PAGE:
Now when I hear this message today, I want to get saved all over again. But on the day it was preached, it didn’t seem to make much of an impact. Some kids responded. But not as many as responded to the comedian from the night before. There was no revival, no solemn assembly, no dust and ashes. The event ended, he went home, and that was that. It wasn’t until four years later that someone uploaded it to YouTube with a title “Shocking Message”. And that is when something unexpected happened, it went viral. Within days, Washer’s ministry began to receive hundreds and then thousands of emails and letters from all around the world. People were saying they’d been saved by watching this sermon. Suddenly all kinds of people were talking about it. But it didn’t end there. Churches like mine began to get inquiries from young people who’d been saved or had been awoken during that sermon and they were now looking for a church that would preach that very same Gospel. It really did reverberate around the world. Reflecting on it later, Washer said …

Paul: We are living in a time where billions of people are dying without Christ. We are living at a time when millions of so-called evangelicals do not even understand the Gospel. Shouldn’t somebody be disturbed? Shouldn’t someone be broken? And shouldn’t someone stand up and say, this is wrong?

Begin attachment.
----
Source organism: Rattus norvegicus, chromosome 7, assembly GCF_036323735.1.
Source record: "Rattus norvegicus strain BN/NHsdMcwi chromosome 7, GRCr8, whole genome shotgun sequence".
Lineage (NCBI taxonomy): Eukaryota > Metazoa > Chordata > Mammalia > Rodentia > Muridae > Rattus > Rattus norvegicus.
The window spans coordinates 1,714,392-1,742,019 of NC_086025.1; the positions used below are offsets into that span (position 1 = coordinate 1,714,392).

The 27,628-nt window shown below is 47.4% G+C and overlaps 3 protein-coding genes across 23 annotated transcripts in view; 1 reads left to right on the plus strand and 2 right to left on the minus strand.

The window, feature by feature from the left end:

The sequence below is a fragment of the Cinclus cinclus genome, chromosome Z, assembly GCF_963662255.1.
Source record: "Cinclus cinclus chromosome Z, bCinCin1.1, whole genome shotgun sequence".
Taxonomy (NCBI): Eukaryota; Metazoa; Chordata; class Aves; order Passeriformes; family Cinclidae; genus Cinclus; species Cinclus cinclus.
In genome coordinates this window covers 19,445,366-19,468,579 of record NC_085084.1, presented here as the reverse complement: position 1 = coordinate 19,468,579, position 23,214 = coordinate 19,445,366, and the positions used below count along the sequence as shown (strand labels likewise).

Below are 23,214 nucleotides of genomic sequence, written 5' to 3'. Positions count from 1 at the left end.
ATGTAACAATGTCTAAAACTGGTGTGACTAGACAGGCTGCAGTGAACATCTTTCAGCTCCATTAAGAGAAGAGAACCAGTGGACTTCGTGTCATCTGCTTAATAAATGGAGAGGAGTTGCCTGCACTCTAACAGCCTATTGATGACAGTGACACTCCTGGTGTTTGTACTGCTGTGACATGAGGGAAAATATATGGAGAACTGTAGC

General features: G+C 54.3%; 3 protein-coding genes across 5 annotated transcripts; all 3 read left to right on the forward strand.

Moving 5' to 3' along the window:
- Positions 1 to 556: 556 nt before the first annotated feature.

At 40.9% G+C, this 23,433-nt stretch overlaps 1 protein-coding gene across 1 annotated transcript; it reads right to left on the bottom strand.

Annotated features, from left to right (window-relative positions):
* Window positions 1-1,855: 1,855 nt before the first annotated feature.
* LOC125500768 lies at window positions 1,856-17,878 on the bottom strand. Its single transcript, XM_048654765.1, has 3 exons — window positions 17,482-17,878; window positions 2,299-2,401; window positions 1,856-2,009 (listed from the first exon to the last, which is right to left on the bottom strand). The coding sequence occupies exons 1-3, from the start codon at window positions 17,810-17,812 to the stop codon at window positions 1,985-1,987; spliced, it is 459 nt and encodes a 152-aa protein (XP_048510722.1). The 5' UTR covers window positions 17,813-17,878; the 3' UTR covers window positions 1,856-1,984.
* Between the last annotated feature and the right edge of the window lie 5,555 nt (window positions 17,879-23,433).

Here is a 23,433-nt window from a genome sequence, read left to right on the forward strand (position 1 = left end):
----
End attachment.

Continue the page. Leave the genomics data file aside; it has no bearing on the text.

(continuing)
Tim: Yes, someone needed to say something. Someone needed to stand up. Someone needed to sound the alarm. And Washer somehow shocked us all when he did it. He made a bold stand just as men and women of God have done throughout the ages, and he made it on the unstoppable Word of God. Because he did, we are all the better for it.

If you’re passionate about preaching, like I am, I want to tell you about a seminary I’ve grown to trust and appreciate because I know they care deeply about preaching the Word of God. I’d encourage you to visit Southern Seminary, which has been under the leadership of Al Mohler for decades now. Southern is absolutely committed to training pastors to know and defend and exposit the precious Word of God. If you visit their site, they’ll give you a free book that can serve as a resource to help you with the kind of bold preaching that we’ve been talking about here today. Simply visit sbts.edu/challies.